Nunes Doubles Down on Holding Sessions in Contempt for Documents
(Bloomberg) -- The leader of the House Intelligence Committee is threatening to move quickly on a vote to hold Attorney General Jeff Sessions in contempt of Congress if the Department of Justice doesn’t turn over material related to the Russia investigation.
Chairman Devin Nunes said it doesn’t matter that Sessions recused himself from decisions regarding Russia’s involvement in the 2016 election; he’s the head of the Justice Department, so he would be the initial target of a contempt resolution.
Speaker Paul Ryan told reporters Tuesday that he hasn’t spoken with Nunes about the issue yet. “We expect the administration to comply” with congressional requests, Ryan said.
Nunes is putting House GOP leaders in a tough spot. Triggering a confrontation over Sessions could please President Donald Trump, who has strongly criticized his own Justice Department, but other Republicans worry that such a move could muddy the party’s campaign message for the congressional elections later this year.
Nunes, a California Republican, first floated a possible contempt resolution over the weekend and on Monday doubled down on his sense of urgency.
“We know they have a long history of stonewalling us, and we’re well aware of it, that’s why we need to move more quickly than usual,” Nunes said in a brief interview. “We’re not going to give them the opportunity to squirm around and put lies out and mislead and obfuscate like they’ve done in the past. Those days are over.”
The Intelligence Committee issued a subpoena last week to demand Justice documents related to the origins of the Russia investigation. The yearlong inquiry has been marred by partisan disagreement and political posturing from the beginning, and Nunes’s threats risk further escalating the institutional tension just months before midterm elections.
“The only way to enforce would be to move quickly on contempt,” Nunes said. “That’s why if we don’t get a resolution quickly that’s what we’re going to do.”
It hasn’t yet been decided whether it would be a criminal or civil contempt resolution, Nunes said, because the committee is still “trying to figure out how to move forward.”
Sessions said at a news conference in California, referring to Nunes, that the department “has written him a letter and responded as appropriate to him.”
“The request he’s made is one the intelligence community and the Department of Justice feels is not grantable,” Sessions said, noting that the documents at issue relate to an ongoing, active investigation.
A Republican-led House Oversight Committee in 2012 held then-Attorney General Eric Holder in contempt of Congress for a botched law enforcement operation during the Obama administration. But it would be an extraordinary step for a GOP majority to back such a resolution for the top Justice Department official in a Republican administration.
Sessions has, however, often been out of favor with Trump since his recusal from investigating Russian election meddling was followed by the decision of his deputy, Rod Rosenstein, to appoint Robert Mueller as special counsel. Trump has lamented that many of his legal troubles sprang from this moment and has criticized Sessions in public and on Twitter.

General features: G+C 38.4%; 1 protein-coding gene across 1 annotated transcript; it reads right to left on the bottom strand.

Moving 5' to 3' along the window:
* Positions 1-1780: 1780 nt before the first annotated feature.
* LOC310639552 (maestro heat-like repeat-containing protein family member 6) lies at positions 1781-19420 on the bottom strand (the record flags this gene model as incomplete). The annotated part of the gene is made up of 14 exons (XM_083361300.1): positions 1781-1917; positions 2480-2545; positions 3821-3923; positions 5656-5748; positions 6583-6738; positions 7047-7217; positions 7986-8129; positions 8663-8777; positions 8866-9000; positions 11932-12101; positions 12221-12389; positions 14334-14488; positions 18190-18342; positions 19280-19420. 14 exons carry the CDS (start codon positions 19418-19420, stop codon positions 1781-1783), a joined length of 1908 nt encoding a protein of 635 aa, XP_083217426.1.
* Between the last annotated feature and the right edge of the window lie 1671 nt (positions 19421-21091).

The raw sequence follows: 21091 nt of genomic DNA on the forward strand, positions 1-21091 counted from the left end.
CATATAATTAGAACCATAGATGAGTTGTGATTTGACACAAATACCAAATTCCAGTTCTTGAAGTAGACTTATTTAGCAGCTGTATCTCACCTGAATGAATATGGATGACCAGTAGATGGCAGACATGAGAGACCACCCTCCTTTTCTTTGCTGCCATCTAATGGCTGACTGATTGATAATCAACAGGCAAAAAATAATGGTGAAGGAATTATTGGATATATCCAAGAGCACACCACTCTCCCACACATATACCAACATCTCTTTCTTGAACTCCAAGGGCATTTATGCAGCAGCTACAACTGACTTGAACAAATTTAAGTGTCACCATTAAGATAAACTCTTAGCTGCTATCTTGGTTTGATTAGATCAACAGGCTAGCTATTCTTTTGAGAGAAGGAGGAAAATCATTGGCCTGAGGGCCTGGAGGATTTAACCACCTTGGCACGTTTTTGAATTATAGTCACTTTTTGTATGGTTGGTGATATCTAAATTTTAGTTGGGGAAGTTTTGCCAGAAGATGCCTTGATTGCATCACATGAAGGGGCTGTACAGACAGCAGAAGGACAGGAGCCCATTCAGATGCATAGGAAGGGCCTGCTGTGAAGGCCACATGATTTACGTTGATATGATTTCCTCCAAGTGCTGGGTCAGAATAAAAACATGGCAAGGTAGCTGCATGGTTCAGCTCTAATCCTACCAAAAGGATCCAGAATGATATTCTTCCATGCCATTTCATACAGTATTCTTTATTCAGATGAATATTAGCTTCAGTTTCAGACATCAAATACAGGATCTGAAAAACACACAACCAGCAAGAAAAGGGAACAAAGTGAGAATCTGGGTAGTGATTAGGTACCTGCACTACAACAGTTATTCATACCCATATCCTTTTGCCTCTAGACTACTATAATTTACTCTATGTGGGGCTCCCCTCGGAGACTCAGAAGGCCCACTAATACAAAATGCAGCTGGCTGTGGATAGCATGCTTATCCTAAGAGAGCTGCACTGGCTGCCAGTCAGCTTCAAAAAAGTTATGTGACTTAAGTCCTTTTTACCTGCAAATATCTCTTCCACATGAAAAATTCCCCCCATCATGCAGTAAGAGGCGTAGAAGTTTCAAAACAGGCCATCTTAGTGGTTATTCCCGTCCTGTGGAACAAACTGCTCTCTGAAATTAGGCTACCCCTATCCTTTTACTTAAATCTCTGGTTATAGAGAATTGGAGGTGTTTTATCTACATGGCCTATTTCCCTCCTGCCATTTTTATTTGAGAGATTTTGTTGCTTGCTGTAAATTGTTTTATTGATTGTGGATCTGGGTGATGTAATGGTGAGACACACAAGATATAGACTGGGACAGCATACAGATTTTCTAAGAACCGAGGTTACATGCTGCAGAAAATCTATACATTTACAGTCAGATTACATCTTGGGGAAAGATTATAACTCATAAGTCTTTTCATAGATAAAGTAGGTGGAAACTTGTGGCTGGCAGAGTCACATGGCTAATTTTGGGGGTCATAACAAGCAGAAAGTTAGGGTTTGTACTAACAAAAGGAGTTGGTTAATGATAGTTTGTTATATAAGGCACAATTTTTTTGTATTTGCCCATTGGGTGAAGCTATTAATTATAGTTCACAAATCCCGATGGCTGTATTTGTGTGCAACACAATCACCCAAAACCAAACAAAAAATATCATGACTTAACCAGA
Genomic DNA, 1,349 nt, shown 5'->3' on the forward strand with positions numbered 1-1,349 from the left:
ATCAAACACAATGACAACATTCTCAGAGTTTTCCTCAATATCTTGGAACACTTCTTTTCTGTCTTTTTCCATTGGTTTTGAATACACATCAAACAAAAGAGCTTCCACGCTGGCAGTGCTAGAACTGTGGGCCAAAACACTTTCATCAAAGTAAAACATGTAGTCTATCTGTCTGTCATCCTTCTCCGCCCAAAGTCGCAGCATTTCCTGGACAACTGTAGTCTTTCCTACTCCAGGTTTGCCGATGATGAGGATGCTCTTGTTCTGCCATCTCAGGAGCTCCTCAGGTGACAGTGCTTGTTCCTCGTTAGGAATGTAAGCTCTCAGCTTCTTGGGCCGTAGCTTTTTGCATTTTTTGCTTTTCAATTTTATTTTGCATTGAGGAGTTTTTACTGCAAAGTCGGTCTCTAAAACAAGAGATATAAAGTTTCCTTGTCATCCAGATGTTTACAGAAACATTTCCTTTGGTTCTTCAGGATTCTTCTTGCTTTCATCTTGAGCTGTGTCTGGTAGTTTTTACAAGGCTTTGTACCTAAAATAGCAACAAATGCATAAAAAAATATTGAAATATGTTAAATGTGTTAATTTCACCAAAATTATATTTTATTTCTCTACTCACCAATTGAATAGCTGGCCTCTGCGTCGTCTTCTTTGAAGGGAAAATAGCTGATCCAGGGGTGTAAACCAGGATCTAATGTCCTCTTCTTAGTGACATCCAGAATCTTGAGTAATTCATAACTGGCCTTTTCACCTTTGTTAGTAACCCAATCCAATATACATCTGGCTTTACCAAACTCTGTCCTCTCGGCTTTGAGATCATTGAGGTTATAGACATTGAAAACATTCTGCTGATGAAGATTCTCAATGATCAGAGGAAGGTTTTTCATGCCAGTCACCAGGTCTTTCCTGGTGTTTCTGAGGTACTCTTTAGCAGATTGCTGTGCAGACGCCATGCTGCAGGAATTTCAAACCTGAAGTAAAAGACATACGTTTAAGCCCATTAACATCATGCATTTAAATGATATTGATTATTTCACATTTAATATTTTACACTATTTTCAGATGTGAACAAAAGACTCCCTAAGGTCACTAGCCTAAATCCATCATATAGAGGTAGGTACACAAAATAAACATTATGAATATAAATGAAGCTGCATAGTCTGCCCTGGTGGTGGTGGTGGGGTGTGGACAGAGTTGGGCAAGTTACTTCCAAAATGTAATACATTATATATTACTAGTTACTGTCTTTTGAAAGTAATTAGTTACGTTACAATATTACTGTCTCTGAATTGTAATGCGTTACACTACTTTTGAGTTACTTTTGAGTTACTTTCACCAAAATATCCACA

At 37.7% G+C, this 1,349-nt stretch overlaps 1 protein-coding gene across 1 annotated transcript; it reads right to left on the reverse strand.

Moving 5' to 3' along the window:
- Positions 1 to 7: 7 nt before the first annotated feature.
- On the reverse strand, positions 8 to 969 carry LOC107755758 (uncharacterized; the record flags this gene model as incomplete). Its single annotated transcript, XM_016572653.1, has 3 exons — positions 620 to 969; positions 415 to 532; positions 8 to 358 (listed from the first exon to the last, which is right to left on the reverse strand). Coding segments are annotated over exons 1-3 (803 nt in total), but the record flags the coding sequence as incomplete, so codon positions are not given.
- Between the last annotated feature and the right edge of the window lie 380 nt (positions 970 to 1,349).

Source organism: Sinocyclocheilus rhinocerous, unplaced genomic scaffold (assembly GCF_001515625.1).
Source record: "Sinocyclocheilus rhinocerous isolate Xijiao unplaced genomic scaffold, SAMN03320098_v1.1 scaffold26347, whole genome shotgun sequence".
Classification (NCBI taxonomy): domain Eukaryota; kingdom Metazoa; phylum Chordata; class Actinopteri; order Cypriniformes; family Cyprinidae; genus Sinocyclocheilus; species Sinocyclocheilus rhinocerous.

Nunes said he would “definitely consult” Ryan before introducing a contempt resolution. So far, Ryan has stood behind the committee’s demands, even during a private meeting in which Rosenstein attempted to explain the department’s reservations about sharing full information about a continuing investigation with the Intelligence panel.
Eyeing the Midterms
Ryan’s strategy on this politically divisive investigation has been to privately encourage a resolution of such situations, according to a moderate Republican who asked not to be named when speaking about internal party dynamics.
While it might be popular in some deep-red districts to join with Trump in railing against the Russia investigation as a “witch hunt,” a vote to challenge the Justice Department would be extremely damaging to a Republican trying to hold onto a hotly contested seat, the lawmaker said.
Even though Ryan announced that he would retire at the end of the year, he’s still trying to create the best electoral environment for all of his members.
Nunes’s insistence that Congress could hold the Justice Department in contempt is part of the effort by the far-right to delegitimize Mueller’s investigation, the moderate GOP member said. This means there will be pressure on Majority Leader Kevin McCarthy of California, Ryan’s heir apparent, to support conservatives in this strategy.
“If we are a government of the people that has representatives, then we have oversight over these entities and they are to comply with us,” Republican Representative Brad Wenstrup of Ohio, a member of the Intelligence panel, said Tuesday. “Their clearance is no different than ours.”
‘Have to See’
Peter King, a New York Republican on the Intelligence Committee, said he was aware of the subpoena but was waiting to hear more from Nunes on how a contempt resolution would play out.
“We’ll have to see,” King said. “Devin is going to have to explain it and say exactly why.”
Nunes said he’s confident that not only House leaders but also his Republican colleagues would support whatever it takes to get the material his committee is demanding. He said “100 percent” of Republicans would vote in favor of a resolution to hold Sessions in contempt of Congress.
“I think most Republicans know this is unacceptable behavior by the Justice Department,” Nunes said. “This is about the Congress, this is about the Congress’s oversight, so who would vote against that?”
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